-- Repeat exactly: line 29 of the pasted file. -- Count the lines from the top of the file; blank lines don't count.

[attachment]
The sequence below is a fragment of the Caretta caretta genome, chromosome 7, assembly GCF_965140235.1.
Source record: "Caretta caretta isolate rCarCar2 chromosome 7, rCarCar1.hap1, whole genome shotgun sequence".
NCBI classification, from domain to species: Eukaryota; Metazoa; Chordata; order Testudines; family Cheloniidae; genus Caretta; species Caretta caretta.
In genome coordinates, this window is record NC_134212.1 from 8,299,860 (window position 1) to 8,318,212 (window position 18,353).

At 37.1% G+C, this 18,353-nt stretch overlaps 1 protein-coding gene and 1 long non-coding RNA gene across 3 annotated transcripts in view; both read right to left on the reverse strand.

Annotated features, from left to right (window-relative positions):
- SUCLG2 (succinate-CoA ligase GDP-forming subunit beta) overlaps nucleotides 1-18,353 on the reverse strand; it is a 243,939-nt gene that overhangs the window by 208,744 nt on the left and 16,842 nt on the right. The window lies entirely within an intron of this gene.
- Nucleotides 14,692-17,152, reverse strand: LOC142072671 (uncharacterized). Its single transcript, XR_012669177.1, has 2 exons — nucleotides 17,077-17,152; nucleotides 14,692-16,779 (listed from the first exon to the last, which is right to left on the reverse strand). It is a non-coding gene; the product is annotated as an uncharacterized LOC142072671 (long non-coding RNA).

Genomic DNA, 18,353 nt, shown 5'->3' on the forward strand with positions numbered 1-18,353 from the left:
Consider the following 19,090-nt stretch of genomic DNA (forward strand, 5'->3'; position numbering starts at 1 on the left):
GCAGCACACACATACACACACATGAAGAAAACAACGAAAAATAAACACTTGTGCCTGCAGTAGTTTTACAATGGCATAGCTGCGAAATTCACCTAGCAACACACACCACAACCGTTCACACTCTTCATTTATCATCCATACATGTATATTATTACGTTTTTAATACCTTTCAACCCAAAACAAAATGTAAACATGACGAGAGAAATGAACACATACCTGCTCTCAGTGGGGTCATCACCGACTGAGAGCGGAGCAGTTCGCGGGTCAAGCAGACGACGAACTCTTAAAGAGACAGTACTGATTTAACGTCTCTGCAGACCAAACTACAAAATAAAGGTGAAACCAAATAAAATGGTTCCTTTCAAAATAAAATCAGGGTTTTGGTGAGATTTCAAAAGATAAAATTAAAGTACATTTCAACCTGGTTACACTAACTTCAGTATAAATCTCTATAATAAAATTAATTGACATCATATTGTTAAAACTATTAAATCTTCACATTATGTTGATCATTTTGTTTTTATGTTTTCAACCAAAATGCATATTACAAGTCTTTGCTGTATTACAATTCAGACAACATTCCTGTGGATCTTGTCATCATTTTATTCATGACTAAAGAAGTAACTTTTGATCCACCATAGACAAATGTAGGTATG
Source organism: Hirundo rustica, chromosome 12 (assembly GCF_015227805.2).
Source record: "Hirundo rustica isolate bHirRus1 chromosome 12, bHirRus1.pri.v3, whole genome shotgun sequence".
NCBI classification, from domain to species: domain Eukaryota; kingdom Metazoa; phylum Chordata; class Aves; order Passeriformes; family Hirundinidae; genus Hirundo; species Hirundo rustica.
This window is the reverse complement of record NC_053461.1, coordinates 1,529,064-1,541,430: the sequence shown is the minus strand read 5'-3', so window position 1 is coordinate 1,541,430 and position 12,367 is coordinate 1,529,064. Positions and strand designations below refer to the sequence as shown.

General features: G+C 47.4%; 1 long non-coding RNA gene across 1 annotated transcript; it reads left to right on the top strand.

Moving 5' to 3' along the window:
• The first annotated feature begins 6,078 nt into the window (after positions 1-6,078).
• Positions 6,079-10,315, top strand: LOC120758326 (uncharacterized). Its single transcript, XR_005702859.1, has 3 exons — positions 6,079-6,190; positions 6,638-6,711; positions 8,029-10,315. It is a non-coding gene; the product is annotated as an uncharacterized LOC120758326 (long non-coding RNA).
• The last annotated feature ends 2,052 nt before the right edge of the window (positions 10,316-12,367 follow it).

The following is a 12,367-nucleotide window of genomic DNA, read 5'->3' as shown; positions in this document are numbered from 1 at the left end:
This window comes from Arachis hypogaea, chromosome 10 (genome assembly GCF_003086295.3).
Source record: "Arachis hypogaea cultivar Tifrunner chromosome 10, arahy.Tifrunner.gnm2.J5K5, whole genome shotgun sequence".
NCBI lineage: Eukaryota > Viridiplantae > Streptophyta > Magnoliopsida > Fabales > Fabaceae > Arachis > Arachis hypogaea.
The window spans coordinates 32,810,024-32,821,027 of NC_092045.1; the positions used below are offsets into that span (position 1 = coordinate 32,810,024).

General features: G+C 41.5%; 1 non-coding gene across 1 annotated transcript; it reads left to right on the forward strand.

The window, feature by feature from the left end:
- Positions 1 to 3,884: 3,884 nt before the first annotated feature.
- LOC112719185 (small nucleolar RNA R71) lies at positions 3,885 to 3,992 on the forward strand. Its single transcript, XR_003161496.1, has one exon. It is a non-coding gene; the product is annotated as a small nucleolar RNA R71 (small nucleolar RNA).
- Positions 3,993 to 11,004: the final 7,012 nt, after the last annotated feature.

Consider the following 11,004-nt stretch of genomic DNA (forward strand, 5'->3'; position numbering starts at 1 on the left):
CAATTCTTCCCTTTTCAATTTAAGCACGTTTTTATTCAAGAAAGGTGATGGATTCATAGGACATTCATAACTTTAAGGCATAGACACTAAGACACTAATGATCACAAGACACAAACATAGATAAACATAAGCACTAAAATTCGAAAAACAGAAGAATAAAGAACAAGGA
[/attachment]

- LOC112719185 (small nucleolar RNA R71) lies at positions 3,885 to 3,992 on the forward strand. Its single transcript, XR_003161496.1, has one exon. It is a non-coding gene; the product is annotated as a small nucleolar RNA R71 (small nucleolar RNA).